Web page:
We propose methods for transliterating English loanwords in Japanese from their Japanese written form (katakana/romaji) to their original English written form. Our data is a Japanese-English loanwords dictionary that we have created ourselves. We employ two approaches: direct transliteration, which directly converts words from katakana to English, and indirect transliteration, which utilizes the English pronunciation as a means to convert katakana words into their corresponding English sound representations, which are subsequently converted into English words. Additionally, we compare the effectiveness of using katakana versus romaji as input characters. We develop 6 models of 2 types for our experiments: one with an English lexicon-filter, and the other without. For each type, we built 3 models, including a pair n-gram based on WFSTs and two sequence-to-sequence models leveraging LSTM and transformer. Our best performing model was the pair n-gram model with a lexicon-filter, directly transliterating from katakana to English.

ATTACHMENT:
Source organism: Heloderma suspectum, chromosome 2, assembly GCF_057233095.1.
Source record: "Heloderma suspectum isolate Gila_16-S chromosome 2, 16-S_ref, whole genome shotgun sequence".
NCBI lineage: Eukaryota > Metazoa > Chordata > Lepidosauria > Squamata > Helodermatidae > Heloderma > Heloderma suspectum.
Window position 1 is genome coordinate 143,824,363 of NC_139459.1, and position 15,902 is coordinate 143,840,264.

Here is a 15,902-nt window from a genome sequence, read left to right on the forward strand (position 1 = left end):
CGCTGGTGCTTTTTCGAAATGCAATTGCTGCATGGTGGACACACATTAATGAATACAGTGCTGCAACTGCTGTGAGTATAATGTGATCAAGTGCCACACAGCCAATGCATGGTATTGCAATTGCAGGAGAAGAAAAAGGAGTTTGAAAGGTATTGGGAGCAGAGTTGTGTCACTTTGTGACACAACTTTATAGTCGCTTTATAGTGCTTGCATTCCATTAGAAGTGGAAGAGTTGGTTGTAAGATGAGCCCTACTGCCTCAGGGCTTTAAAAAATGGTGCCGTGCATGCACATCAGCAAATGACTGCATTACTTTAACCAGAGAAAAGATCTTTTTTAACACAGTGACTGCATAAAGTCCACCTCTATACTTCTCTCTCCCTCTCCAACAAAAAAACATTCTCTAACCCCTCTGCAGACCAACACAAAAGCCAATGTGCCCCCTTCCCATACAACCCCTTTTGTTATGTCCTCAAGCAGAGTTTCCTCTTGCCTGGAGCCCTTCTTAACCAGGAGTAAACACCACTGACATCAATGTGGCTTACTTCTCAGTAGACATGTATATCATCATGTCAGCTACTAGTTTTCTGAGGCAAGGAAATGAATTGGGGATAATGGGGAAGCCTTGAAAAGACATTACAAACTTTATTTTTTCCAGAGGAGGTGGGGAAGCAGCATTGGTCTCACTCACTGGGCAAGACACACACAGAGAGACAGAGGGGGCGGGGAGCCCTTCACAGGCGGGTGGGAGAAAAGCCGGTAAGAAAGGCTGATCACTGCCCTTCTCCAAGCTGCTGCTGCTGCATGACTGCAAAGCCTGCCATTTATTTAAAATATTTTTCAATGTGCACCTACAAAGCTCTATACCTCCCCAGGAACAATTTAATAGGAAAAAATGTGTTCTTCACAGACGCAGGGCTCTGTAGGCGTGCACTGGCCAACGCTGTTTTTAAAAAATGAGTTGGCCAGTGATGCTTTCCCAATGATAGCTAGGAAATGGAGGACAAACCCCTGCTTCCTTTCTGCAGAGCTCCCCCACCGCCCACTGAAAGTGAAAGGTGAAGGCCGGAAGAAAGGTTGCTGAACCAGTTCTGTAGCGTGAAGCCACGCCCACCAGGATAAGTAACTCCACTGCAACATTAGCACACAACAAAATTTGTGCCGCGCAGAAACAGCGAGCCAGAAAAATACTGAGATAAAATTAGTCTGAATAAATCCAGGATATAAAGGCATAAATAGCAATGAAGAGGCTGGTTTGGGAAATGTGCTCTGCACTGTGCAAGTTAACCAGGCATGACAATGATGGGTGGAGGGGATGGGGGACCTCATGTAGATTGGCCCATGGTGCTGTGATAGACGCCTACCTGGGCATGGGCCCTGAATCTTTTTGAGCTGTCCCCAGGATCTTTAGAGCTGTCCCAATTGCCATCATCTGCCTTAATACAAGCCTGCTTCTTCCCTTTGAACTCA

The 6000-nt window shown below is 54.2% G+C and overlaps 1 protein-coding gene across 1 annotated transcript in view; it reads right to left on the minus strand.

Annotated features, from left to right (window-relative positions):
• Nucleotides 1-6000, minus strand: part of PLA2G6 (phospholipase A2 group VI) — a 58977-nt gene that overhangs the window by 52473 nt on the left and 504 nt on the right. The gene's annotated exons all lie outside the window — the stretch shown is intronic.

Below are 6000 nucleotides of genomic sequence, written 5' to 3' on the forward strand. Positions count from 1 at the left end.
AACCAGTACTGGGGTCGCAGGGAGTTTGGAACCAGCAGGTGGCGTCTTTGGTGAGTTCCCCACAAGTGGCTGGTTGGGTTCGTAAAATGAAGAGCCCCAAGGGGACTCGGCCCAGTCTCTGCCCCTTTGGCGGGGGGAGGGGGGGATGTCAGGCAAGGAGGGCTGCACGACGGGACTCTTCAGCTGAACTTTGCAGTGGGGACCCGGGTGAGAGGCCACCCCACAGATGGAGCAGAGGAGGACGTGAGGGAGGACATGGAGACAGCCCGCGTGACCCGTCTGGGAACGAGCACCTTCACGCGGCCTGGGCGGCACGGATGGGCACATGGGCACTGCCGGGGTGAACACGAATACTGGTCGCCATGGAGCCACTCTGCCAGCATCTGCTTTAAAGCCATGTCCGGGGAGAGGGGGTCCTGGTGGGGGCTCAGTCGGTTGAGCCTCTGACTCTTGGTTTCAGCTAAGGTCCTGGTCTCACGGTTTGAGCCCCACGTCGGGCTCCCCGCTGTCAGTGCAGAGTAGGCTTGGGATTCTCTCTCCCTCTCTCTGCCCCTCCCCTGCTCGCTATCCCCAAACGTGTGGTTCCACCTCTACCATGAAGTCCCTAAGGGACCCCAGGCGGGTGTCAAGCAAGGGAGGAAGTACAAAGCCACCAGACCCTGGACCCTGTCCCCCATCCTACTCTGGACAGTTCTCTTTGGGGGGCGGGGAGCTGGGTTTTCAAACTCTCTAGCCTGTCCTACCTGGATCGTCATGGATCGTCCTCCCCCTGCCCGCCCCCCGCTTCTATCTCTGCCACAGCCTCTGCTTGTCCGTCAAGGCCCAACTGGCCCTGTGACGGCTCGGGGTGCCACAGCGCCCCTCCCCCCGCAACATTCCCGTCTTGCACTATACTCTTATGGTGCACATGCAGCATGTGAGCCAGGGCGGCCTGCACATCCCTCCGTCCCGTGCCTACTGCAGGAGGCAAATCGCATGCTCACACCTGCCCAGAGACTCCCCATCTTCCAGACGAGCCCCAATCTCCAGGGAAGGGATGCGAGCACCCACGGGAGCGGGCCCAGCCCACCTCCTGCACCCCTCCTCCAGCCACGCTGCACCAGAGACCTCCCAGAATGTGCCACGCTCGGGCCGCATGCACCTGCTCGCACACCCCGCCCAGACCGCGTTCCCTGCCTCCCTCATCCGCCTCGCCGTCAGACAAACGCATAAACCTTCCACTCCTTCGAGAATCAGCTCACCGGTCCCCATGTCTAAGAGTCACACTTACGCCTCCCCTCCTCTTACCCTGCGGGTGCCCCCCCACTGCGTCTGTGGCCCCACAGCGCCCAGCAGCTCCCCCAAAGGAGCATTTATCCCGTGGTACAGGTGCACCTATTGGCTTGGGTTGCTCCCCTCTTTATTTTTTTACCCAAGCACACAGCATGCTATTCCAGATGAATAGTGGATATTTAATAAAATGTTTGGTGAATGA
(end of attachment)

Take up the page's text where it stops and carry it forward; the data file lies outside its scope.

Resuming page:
Japanese writing is a complex system, and a large part of the complexity resides in the use of kanji. A single kanji character in modern Japanese may have multiple pronunciations, either as native vocabulary or as words borrowed from Chinese. This causes a problem for text-to-speech synthesis (TTS) because the system has to predict which pronunciation of each kanji character is appropriate in the context. The problem is called homograph disambiguation. To solve the problem, this research provides a new annotated Japanese single kanji character pronunciation data set and describes an experiment using the logistic regression (LR) classifier. A baseline is computed to compare with the LR classifier accuracy. This experiment provides the first experimental research in Japanese single kanji homograph disambiguation. The annotated Japanese data is freely released to the public to support further work.